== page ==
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One hour of sunlight is enough to power the entire planet for over a year. MICHAEL SALIBA is a leading scientist who investigates how we can tap into this abundant energy source in order to produce sustainable electricity in the future. As he explains in this video, the perovskite semiconductor – a new material that was discovered about five years ago – has great potential to advance the use of solar energy. The material also poses problems, however, as it is sensitive to humidity, heat, and light. His research team has found a way to tackle these challenges by creating a new composition that proves more stable and by adding a polymeric protective layer. In this stabilized form, the perovskite semiconductor offers tremendous opportunities to be used as a solar cell by industry.


Michael Saliba is a group leader at the Adolphe Merkle Institute (AMI) at the University of Fribourg, Switzerland. He was a Marie Curie Fellow at the École Polytechnique Fédérale de Lausanne (EPFL) in Switzerland. He holds a DPhil in Physics from the University of Oxford where he worked in the Photovoltaic and Optoelectronics Group. In 2017, he was named among the World's ‘35 Innovators under 35’ by the MIT Technology Review, ‘Young Elite – 40 under 40‘ by the Capital Magazine, received the Réné Wassermann Prize from the EPFL, the Postdoctoral Award of the Material Research Society and the Science Award from Fraunhofer UMSICHT. He was also awarded the Young Scientist Award 2016 from the German University Association.


Adolphe Merkle Institute

The Adolphe Merkle Institute (AMI) is an interdisciplinary center of competence in soft nano- and materials science at the University of Fribourg (Switzerland). AMI strives to be a leader in fundamental and application-oriented interdisciplinary research on soft nanoscience. In recent years, the Institute has also established itself as an internationally recognized leader in the field of “bio-inspired materials”, notably by initiating and leading a National Competence Center in Research. The Institute is the result of a unique and successful private-public partnership. In late 2007, Fribourg entrepreneur Adolphe Merkle, then 83 years old, set up the Adolphe Merkle Foundation and donated CHF 100 million to support the University of Fribourg. One of the conditions of his donation, the most generous of its kind ever made in Switzerland at the time, was the creation of the Institute with the canton’s (state) financial backing. Since its launch in late 2008, AMI has steadily increased in size, with currently around 100 people from over 20 countries working at the Institute. AMI’s four complementary chairs (Polymer Chemistry and Materials, BioNanomaterials, Soft Matter Physics, and BioPhysics), along with a junior group (Macromolecular Chemistry), are staffed by leading researchers in their field. ( Source )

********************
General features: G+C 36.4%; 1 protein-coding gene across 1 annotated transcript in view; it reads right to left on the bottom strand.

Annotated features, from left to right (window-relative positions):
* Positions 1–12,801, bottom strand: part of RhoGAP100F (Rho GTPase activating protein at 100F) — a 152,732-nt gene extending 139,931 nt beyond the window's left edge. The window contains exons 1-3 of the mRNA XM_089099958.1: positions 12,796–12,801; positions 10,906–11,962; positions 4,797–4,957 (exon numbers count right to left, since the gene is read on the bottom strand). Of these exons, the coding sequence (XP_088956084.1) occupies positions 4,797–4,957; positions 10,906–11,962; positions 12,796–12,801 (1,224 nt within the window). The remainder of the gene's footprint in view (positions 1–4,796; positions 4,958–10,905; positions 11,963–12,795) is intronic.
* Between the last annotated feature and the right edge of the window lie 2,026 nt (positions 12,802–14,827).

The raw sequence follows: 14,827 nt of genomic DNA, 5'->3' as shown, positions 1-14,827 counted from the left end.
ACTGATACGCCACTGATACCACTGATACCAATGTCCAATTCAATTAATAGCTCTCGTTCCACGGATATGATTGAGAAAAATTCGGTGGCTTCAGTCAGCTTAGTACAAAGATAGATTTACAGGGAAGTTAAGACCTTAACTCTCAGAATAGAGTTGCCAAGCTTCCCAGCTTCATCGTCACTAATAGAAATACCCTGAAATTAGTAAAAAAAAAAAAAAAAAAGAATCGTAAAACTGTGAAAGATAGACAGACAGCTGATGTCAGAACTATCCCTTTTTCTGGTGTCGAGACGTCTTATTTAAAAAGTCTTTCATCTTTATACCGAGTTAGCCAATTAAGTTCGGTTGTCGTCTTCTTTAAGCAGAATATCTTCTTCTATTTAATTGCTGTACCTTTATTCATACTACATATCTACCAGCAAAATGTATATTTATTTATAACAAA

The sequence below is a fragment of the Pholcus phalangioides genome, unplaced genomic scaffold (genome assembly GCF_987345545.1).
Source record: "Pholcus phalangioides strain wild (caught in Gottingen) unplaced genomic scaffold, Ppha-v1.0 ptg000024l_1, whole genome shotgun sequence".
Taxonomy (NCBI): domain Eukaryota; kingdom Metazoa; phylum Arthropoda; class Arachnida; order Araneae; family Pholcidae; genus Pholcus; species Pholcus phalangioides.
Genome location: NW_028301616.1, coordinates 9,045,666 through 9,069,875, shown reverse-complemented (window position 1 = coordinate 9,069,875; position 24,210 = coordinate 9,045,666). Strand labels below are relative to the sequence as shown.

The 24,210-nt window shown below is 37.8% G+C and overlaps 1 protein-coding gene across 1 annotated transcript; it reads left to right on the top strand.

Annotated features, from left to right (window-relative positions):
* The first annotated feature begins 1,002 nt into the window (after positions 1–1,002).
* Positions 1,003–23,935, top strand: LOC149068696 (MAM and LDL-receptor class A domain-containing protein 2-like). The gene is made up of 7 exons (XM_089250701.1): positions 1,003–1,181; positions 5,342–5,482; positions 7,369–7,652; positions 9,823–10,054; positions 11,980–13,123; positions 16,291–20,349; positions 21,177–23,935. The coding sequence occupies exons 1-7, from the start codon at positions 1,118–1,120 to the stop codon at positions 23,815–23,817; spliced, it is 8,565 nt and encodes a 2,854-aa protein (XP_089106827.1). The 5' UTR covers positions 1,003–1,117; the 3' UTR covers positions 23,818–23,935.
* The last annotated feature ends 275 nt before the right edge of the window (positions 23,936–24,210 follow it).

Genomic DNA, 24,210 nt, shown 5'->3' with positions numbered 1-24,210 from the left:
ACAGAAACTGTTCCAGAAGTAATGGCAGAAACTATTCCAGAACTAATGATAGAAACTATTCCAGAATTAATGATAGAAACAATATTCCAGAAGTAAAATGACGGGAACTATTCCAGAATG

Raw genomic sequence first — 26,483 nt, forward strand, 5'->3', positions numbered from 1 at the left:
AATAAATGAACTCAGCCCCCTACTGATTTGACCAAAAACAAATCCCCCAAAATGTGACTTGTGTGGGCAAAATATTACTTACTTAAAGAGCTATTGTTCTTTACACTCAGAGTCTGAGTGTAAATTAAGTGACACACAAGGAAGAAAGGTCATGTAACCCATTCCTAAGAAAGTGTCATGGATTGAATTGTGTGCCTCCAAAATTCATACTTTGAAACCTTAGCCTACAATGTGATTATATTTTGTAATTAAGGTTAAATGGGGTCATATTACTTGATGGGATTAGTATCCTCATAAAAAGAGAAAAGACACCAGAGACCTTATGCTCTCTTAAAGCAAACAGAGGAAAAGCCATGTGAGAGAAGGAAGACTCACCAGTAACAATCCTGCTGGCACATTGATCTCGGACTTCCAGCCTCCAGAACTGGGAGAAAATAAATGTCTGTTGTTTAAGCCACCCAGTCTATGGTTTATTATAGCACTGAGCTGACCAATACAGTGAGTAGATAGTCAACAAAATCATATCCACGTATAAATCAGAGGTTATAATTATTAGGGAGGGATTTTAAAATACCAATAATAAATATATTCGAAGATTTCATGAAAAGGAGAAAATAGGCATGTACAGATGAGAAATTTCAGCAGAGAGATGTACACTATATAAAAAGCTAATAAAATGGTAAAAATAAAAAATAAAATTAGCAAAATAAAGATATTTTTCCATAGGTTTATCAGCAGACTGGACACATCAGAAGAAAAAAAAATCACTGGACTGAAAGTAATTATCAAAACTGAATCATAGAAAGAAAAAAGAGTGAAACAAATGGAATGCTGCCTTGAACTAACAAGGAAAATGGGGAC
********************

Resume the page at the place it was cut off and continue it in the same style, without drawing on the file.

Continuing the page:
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Original publication

Cesium-Containing Triple Cation Perovskite Solar Cells: Improved Stability, Reproducibility and High Efficiency

Saliba Michael, Matsui Taisuke, Domanski Konrad, Seo Ji-Youn, Zakeeruddin Shaik M, Correa-Baena Juan-Pablo, Abate Antonio, Hagfeldt Anders, Grätzel Michael, Nazeeruddin Mohammad Khaja and Tress Wolfgang
Energy & Environmental Science
Published in 2016

A Molecularly Engineered Hole-transporting Material for Efficient Perovskite Solar Cells

et. al, Saliba Michael, Matsui Taisuke, Correa-Baena Juan-Pablo, Orlandi Simonetta, Aghazada Sadig, Cavazzini Marco, Gao Peng and Scopelliti Rosario
Nature Energy
Published in 2016

Incorporation of Rubidium Cations Into Perovskite Solar Cells Improves Photovoltaic Performance

Saliba Michael, Matsui Taisuke, Domanski Konrad, Seo Ji-Youn, Ummadisingu Amita, Zakeeruddin Shaik M, Correa-Baena Juan-Pablo, Tress Wolfgang R, Abate Antonio, Hagfeldt Anders and Grätzel Michael
Published in 2016